I’ve struggled to write this review for a while now and I procrastinated it again and again. Mainly because it’s been a while since I read “Save me the waltz” by Zelda Fitzgerald and also because when I read it on vacation, I devoured it in a day. So the details have become a little blurry in my mind and I feel like I can’t write such a profound review about this novel. What I do know, however, is that “Save me the waltz” would have deserved such a review and I feel sorry that I can’t provide it.
Before I started reading this book I knew the history of Fitzgerald and her husband of course and I had already read a few of his books, including “Tender is the night”. History, media and pop culture have turned the couple into icons of an era – the Jazz age, the lost generation, the roaring twenties – and their reputation often precedes the knowledge about their works.
When I decided to read “Save me the waltz” I was interested to read a book written by Zelda Fitzgerald and I wanted to read it as an independent work of art – to whatever extent reading a book about whose author you’re already so well informed can be independent from preconceived notions and ideas.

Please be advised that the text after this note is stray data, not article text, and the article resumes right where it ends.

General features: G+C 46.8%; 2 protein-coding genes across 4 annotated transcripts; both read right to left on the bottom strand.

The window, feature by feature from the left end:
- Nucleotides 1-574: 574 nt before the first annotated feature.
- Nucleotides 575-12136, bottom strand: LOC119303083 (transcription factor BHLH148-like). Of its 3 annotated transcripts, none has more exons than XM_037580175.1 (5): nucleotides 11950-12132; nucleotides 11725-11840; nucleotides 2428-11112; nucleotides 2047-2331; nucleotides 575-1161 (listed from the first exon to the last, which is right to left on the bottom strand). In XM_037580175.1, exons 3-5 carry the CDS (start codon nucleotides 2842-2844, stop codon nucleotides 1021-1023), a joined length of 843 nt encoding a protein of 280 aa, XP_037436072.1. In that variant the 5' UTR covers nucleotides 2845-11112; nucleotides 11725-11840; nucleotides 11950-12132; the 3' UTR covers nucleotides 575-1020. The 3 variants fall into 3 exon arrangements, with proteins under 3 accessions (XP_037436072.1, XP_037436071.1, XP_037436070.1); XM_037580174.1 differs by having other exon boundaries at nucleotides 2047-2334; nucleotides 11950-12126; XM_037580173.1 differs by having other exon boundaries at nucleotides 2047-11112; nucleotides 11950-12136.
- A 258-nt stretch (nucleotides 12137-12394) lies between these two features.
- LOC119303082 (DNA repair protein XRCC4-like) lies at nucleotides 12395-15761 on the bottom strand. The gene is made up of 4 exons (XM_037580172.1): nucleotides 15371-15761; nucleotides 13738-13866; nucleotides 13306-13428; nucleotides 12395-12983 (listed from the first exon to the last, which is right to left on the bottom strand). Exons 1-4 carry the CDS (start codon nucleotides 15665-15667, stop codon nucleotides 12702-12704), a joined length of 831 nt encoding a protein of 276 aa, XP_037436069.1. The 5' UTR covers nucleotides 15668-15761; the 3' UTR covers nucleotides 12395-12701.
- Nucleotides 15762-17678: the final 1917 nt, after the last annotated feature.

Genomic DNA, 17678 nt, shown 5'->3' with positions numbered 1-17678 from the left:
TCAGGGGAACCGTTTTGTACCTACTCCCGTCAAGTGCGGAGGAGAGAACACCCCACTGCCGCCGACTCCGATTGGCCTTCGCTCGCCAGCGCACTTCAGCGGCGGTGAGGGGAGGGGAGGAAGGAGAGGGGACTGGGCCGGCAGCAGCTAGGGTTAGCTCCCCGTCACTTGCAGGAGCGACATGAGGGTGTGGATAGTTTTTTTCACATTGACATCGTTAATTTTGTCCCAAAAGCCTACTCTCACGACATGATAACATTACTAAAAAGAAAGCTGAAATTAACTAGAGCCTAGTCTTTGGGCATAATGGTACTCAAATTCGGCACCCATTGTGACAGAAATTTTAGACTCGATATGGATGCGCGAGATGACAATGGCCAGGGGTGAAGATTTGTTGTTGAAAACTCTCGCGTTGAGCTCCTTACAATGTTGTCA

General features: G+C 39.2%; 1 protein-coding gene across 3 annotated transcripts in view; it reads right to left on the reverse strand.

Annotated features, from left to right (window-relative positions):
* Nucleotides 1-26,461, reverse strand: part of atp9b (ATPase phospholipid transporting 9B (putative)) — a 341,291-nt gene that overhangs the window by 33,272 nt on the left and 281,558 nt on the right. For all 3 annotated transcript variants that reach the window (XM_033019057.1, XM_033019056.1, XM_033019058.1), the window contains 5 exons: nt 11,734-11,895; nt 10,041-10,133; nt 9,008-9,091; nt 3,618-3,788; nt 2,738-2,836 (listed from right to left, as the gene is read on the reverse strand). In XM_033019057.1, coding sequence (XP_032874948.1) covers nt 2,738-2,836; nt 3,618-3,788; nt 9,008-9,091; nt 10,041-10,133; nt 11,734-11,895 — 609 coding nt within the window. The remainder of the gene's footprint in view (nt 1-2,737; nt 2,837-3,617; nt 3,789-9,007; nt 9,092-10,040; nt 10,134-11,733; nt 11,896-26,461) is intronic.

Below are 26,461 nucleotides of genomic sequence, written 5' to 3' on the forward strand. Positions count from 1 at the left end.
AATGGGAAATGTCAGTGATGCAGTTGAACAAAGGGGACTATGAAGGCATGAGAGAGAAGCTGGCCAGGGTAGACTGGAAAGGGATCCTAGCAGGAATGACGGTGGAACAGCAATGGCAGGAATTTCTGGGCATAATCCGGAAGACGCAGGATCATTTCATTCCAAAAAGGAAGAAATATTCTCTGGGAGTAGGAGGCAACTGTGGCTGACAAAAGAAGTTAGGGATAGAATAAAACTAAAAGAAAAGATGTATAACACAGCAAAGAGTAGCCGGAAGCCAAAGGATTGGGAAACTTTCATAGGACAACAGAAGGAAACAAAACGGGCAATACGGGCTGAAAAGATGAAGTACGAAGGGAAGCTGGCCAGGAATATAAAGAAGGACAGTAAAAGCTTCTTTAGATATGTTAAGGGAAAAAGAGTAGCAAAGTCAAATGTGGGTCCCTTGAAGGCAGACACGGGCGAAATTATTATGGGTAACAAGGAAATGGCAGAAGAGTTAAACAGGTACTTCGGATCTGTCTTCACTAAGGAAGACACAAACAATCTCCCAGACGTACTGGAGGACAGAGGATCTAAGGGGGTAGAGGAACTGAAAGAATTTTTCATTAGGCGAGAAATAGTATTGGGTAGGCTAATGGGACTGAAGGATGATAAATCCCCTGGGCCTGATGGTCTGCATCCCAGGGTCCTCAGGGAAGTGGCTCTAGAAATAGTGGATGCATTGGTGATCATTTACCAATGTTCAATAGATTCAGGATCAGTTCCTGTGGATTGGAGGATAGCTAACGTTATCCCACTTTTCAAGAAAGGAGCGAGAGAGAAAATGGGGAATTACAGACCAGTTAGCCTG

But to me it was important to read “Save me the waltz” as an independent novel and not as some half-done counterpart to “Tender is the night” as some critics seem see it because it is equally important to me to think of Zelda Fitzgerald as an artist in her own right and not as the wife of someone more important. So you can understand my disappointment when the back cover and the introduction seemed to be more concerned with the author, her marriage and her biography than with a analytical reflection of the book, it’s writing and plot.
“Save me the waltz” tells the story of Alabama Beggs beginning with her childhood in the South of the USA and ending with the death of her father several decades later. Alabama eventually falls for David Knight, an artist, with whom she moves to New York. David becomes famous, the couple have a child and move to Europe.
Eventually their marriage begins to crumble because of their romances with other people and their respective careers. In Paris Alabama becomes determined to be a ballerina and devotes herself to dancing and following her ambition. When she gets the opportunity to dance with a company in Italy and leaves her family behind to pursue her dream.
Although there were some rather word choices throughout “Save me the waltz” that seemed rather extravagant to a non-native speaker like me, I enjoyed reading this entertaining and interesting novel. I also liked that it had an open ending which is something that I personally really value in a book. Overall, it was a quick but enjoyable read. The perfect vacation novel for someone who likes to read older books.
However, I need to point out that in this novel, just as in other works I’ve read from this era (for example by Virginia Woolf), racism is present. Most notably in one scene where the characters discuss where to draw the line when it comes to the skin colour of their lovers. From a more modern and reflected point of view that dialogue was painful to read.
Have you read “Save me the waltz” or one of the books by Fitzgerald’s husband?